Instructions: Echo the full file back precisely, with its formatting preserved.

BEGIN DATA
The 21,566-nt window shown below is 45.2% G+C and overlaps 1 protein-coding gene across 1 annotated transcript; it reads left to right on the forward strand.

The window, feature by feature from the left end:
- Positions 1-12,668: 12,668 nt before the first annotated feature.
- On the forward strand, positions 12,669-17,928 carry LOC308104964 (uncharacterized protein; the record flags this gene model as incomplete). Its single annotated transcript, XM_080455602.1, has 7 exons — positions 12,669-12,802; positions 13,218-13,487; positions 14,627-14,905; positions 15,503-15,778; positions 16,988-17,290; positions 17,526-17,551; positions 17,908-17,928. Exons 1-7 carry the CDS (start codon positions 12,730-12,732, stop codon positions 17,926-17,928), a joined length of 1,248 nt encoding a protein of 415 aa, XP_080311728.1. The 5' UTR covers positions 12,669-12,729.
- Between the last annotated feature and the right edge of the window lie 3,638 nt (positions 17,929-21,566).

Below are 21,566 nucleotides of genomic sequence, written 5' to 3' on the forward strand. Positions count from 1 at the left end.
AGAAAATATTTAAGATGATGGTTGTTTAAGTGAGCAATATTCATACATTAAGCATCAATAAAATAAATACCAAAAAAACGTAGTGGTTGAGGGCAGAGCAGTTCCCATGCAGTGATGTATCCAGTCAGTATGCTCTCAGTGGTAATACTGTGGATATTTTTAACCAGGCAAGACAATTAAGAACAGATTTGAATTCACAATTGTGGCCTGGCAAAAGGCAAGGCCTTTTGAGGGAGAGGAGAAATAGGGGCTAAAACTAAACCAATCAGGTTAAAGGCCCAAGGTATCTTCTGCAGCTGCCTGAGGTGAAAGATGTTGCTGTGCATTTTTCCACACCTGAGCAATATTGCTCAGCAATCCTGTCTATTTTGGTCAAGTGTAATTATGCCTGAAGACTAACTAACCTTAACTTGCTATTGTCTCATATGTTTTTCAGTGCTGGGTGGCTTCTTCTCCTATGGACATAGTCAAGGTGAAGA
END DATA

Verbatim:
The 21,566-nt window shown below is 45.2% G+C and overlaps 1 protein-coding gene across 1 annotated transcript; it reads left to right on the forward strand.

The window, feature by feature from the left end:
- Positions 1-12,668: 12,668 nt before the first annotated feature.
- On the forward strand, positions 12,669-17,928 carry LOC308104964 (uncharacterized protein; the record flags this gene model as incomplete). Its single annotated transcript, XM_080455602.1, has 7 exons — positions 12,669-12,802; positions 13,218-13,487; positions 14,627-14,905; positions 15,503-15,778; positions 16,988-17,290; positions 17,526-17,551; positions 17,908-17,928. Exons 1-7 carry the CDS (start codon positions 12,730-12,732, stop codon positions 17,926-17,928), a joined length of 1,248 nt encoding a protein of 415 aa, XP_080311728.1. The 5' UTR covers positions 12,669-12,729.
- Between the last annotated feature and the right edge of the window lie 3,638 nt (positions 17,929-21,566).

Below are 21,566 nucleotides of genomic sequence, written 5' to 3' on the forward strand. Positions count from 1 at the left end.
AGAAAATATTTAAGATGATGGTTGTTTAAGTGAGCAATATTCATACATTAAGCATCAATAAAATAAATACCAAAAAAACGTAGTGGTTGAGGGCAGAGCAGTTCCCATGCAGTGATGTATCCAGTCAGTATGCTCTCAGTGGTAATACTGTGGATATTTTTAACCAGGCAAGACAATTAAGAACAGATTTGAATTCACAATTGTGGCCTGGCAAAAGGCAAGGCCTTTTGAGGGAGAGGAGAAATAGGGGCTAAAACTAAACCAATCAGGTTAAAGGCCCAAGGTATCTTCTGCAGCTGCCTGAGGTGAAAGATGTTGCTGTGCATTTTTCCACACCTGAGCAATATTGCTCAGCAATCCTGTCTATTTTGGTCAAGTGTAATTATGCCTGAAGACTAACTAACCTTAACTTGCTATTGTCTCATATGTTTTTCAGTGCTGGGTGGCTTCTTCTCCTATGGACATAGTCAAGGTGAAGA